My Top 5 Star Wars Video Gamesby Todd King, contributing writer
Inspired by fellow MousePlaneteer, Chris Barry, and his fun Top 5s—and particularly his recent "Top 5 Disney Video Games"—I wanted to look at some of my favorite Star Wars video games in a Top 5 of my own. Just like with Disney video games, there are more Star Wars games than there are dolls in "it's a small world." To narrow it down to only five is an act of futility unless you haven't played them all and prefer not to use this subject for my NaNoWriMo.
Having stuck to console gaming most of my gaming life, that also narrows down my list to not include PC games. Unfortunately, that likely leaves out some of the best games in the franchise, so I'm told. I couldn't keep up with the video card technology to allow those games to run on my old laptops that struggled to run Calculator.
So I had video game consoles, or more specifically, Nintendo game consoles. Hey, this narrowing down is easier than I thought. And after that, not all those games were, you know, good. That helps it get down to five, or less. No, five. I can find five good ones from old Nintendo systems, right?
5. Star Wars (Nintendo Entertainment System, 1991)
What better way to start than with a game based on the first movie? However, this is not the first Star Wars video game, by far. There were arcade games and Atari 2600 games. Those usually took one sequence from a movie and adapted it to a video game centered around a single mechanic. In the first arcade game, you piloted the X-Wing to take out the Death Star. And in a 2600 game, you flew a snowspeeder to shoot Imperial walkers. In this one for the NES, it attempted to take you through most of the movie. Even in 1991, that was pretty ambitious.
But how do you make a game follow the whole plot of A New Hope? Do you play as Luke staring at the sunset? Do you play as Leia and sit around in your prison? OK, so not all events can be gamified—so what do you do? You start the game as Luke Skywalker, even though he doesn't enter into the movie until 17 minutes in.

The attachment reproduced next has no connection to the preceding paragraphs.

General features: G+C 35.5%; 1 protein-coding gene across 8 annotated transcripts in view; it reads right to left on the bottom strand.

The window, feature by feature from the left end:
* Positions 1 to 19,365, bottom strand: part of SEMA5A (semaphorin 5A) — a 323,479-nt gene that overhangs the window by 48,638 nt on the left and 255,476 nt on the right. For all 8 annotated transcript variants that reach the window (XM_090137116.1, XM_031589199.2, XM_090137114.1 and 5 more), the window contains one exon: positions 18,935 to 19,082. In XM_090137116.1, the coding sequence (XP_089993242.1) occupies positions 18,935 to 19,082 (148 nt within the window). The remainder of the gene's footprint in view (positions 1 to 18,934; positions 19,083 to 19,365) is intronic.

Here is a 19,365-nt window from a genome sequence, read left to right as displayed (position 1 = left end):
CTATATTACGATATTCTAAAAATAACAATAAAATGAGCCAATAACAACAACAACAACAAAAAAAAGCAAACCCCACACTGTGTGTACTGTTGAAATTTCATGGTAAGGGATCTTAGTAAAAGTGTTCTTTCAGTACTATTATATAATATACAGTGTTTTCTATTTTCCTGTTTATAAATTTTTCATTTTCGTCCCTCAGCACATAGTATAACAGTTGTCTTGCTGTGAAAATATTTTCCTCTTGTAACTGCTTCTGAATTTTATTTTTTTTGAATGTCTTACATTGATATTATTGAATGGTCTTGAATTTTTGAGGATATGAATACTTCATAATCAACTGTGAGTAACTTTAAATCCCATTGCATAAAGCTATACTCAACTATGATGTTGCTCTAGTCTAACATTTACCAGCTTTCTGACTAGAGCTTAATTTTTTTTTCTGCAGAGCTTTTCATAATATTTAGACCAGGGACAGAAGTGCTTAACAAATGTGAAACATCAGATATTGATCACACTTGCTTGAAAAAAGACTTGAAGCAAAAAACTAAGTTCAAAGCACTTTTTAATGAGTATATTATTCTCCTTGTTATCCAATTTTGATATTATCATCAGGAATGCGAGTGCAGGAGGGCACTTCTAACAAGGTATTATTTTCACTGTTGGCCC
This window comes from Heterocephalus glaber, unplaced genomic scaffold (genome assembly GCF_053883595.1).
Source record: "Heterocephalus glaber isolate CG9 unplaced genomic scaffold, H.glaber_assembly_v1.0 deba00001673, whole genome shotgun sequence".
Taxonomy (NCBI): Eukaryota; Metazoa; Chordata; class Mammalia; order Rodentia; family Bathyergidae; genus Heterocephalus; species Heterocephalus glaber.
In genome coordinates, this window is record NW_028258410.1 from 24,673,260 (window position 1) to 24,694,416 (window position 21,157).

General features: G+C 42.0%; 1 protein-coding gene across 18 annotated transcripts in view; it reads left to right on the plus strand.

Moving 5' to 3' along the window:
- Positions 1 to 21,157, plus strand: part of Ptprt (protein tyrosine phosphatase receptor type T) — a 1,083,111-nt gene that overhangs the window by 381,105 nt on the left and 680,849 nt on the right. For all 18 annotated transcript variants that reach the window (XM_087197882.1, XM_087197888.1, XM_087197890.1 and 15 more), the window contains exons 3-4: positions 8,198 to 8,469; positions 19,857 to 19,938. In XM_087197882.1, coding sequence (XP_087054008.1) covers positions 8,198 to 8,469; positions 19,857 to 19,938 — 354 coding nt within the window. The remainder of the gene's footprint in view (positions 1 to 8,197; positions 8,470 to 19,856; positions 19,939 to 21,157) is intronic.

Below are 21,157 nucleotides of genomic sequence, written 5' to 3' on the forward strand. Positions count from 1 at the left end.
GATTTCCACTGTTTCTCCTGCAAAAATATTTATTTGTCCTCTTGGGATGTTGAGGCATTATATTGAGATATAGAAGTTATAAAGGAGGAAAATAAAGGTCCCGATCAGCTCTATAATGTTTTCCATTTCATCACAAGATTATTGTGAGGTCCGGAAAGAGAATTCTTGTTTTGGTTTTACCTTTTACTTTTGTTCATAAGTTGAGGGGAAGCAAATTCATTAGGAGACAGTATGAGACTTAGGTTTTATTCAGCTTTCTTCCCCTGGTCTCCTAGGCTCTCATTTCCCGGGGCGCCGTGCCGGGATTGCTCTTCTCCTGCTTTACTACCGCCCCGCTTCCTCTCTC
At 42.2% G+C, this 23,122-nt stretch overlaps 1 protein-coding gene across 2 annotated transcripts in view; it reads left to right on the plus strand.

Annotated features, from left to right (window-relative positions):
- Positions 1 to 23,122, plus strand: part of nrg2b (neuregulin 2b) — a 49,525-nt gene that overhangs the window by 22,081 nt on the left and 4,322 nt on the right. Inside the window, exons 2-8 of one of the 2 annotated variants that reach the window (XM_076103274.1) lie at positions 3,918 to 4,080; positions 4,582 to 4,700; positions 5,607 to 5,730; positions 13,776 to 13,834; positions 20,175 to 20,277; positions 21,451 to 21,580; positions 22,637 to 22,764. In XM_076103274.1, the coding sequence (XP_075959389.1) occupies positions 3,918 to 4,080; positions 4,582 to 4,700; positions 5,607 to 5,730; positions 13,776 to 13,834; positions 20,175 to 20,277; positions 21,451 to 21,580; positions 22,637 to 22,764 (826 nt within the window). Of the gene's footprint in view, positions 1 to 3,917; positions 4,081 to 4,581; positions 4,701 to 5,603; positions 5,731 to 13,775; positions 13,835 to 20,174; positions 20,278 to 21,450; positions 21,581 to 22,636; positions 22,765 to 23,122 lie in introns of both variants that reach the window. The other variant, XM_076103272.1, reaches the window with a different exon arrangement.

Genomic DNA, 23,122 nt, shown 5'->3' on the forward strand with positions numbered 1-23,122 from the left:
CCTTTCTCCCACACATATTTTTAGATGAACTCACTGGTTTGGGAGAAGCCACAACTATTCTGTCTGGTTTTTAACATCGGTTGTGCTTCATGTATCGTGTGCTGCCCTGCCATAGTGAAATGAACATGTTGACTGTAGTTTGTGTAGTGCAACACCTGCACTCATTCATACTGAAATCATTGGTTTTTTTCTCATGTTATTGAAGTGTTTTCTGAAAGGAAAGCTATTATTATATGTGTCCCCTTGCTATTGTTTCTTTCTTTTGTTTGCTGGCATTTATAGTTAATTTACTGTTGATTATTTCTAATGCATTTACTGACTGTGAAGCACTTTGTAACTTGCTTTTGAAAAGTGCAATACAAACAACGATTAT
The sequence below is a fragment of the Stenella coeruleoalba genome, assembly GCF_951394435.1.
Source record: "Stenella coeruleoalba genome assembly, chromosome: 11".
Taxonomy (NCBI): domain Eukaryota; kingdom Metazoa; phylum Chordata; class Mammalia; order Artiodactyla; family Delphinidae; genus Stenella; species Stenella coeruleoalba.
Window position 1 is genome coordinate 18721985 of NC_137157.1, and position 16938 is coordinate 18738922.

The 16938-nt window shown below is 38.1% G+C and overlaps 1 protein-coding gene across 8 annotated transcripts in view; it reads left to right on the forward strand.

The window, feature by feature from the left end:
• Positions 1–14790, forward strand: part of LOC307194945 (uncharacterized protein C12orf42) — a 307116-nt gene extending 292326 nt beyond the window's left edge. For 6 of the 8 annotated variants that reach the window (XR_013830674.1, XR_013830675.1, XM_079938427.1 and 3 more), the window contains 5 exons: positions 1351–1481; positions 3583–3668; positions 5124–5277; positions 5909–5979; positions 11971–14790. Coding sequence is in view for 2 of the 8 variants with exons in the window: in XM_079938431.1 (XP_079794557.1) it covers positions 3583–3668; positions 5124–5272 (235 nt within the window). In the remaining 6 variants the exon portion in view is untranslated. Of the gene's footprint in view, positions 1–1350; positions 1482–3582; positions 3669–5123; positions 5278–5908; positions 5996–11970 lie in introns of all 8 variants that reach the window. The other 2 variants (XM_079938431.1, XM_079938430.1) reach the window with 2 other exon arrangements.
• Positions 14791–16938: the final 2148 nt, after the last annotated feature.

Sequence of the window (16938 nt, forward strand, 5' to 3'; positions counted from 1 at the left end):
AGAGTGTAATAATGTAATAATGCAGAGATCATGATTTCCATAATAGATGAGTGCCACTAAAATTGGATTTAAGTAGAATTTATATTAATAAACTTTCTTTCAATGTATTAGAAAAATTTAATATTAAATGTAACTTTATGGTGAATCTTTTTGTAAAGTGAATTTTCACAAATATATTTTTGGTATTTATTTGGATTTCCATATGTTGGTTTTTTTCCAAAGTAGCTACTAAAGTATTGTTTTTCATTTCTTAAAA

When he's introduced in the film, his first task is to clean the droids. Where's that in the game? That won't do, so what does he do next? Whines about being stuck at home and mopes at the dusk. Still not game material and we're 28 minutes into the movie. Finally, he has to hop on his landspeeder and go searching for R2-D2, who left only to liven things up a bit. Now there's our game!
You start the game in the landspeeder in an overhead view. You drive it around for a while until you realize R-D22 isn't rolling around in the desert. Your only choice is to head into nearby caves to conduct your search. That's right, caves. Remember all the caves from the first movie? In other words, some artistic license had to be taken here and that's okay because it's pretty fun.
In a side-scrolling view, you're Luke with a blaster shooting down cave-dwelling rats and mummy-like things. Look, they had to start somewhere—and as long as it was decent action with good controls (which it was), it worked. Once you get R2 and your lightsaber (from Obi-Wan, also lost in a cave because, why not?) it circles around back to the movie and you face Jawas in the sandcrawler, mow down aliens in the Cantina, fly the Millennium Falcon through asteroids (in a first-person perspective), wind through the maze inside the Death Star, and fly your X-Wing through the trench to destroy the battle station. You can even play as Leia and Han along the way.
Overall, this is an underrated game and even though it is difficult, it is better than its sequel (not always the case in the movies) that should only be played by masochists.
4. Shadows of the Empire (Nintendo 64, 1996)